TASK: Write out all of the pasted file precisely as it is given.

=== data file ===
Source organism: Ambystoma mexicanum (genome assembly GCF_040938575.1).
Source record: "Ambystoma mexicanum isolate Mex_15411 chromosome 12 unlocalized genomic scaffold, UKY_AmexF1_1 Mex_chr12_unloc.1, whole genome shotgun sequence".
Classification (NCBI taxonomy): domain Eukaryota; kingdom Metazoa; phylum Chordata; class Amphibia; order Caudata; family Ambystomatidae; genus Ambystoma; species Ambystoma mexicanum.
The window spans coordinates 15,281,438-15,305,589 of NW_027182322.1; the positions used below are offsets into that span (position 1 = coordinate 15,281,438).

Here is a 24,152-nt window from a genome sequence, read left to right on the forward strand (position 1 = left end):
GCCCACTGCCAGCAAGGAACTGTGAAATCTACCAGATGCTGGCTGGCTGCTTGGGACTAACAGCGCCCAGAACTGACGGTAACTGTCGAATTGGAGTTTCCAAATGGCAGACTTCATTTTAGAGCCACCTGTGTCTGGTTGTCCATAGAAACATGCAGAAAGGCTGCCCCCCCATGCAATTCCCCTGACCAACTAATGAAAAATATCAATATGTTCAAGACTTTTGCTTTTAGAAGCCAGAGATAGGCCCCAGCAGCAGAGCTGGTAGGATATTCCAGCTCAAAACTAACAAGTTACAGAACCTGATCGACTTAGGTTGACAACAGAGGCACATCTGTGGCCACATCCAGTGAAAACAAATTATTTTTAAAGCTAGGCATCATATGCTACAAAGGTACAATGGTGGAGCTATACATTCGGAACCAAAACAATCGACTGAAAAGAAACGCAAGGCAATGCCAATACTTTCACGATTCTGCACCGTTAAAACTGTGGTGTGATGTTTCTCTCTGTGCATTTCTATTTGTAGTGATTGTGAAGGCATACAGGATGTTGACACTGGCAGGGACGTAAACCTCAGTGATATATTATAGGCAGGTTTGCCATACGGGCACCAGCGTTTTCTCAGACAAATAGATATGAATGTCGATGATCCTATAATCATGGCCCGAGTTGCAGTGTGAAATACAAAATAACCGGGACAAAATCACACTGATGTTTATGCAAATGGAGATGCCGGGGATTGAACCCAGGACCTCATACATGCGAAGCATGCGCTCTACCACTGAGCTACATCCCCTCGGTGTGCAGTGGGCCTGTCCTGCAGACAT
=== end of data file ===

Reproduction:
Source organism: Ambystoma mexicanum (genome assembly GCF_040938575.1).
Source record: "Ambystoma mexicanum isolate Mex_15411 chromosome 12 unlocalized genomic scaffold, UKY_AmexF1_1 Mex_chr12_unloc.1, whole genome shotgun sequence".
Classification (NCBI taxonomy): domain Eukaryota; kingdom Metazoa; phylum Chordata; class Amphibia; order Caudata; family Ambystomatidae; genus Ambystoma; species Ambystoma mexicanum.
The window spans coordinates 15,281,438-15,305,589 of NW_027182322.1; the positions used below are offsets into that span (position 1 = coordinate 15,281,438).

Here is a 24,152-nt window from a genome sequence, read left to right on the forward strand (position 1 = left end):
GCCCACTGCCAGCAAGGAACTGTGAAATCTACCAGATGCTGGCTGGCTGCTTGGGACTAACAGCGCCCAGAACTGACGGTAACTGTCGAATTGGAGTTTCCAAATGGCAGACTTCATTTTAGAGCCACCTGTGTCTGGTTGTCCATAGAAACATGCAGAAAGGCTGCCCCCCCATGCAATTCCCCTGACCAACTAATGAAAAATATCAATATGTTCAAGACTTTTGCTTTTAGAAGCCAGAGATAGGCCCCAGCAGCAGAGCTGGTAGGATATTCCAGCTCAAAACTAACAAGTTACAGAACCTGATCGACTTAGGTTGACAACAGAGGCACATCTGTGGCCACATCCAGTGAAAACAAATTATTTTTAAAGCTAGGCATCATATGCTACAAAGGTACAATGGTGGAGCTATACATTCGGAACCAAAACAATCGACTGAAAAGAAACGCAAGGCAATGCCAATACTTTCACGATTCTGCACCGTTAAAACTGTGGTGTGATGTTTCTCTCTGTGCATTTCTATTTGTAGTGATTGTGAAGGCATACAGGATGTTGACACTGGCAGGGACGTAAACCTCAGTGATATATTATAGGCAGGTTTGCCATACGGGCACCAGCGTTTTCTCAGACAAATAGATATGAATGTCGATGATCCTATAATCATGGCCCGAGTTGCAGTGTGAAATACAAAATAACCGGGACAAAATCACACTGATGTTTATGCAAATGGAGATGCCGGGGATTGAACCCAGGACCTCATACATGCGAAGCATGCGCTCTACCACTGAGCTACATCCCCTCGGTGTGCAGTGGGCCTGTCCTGCAGACAT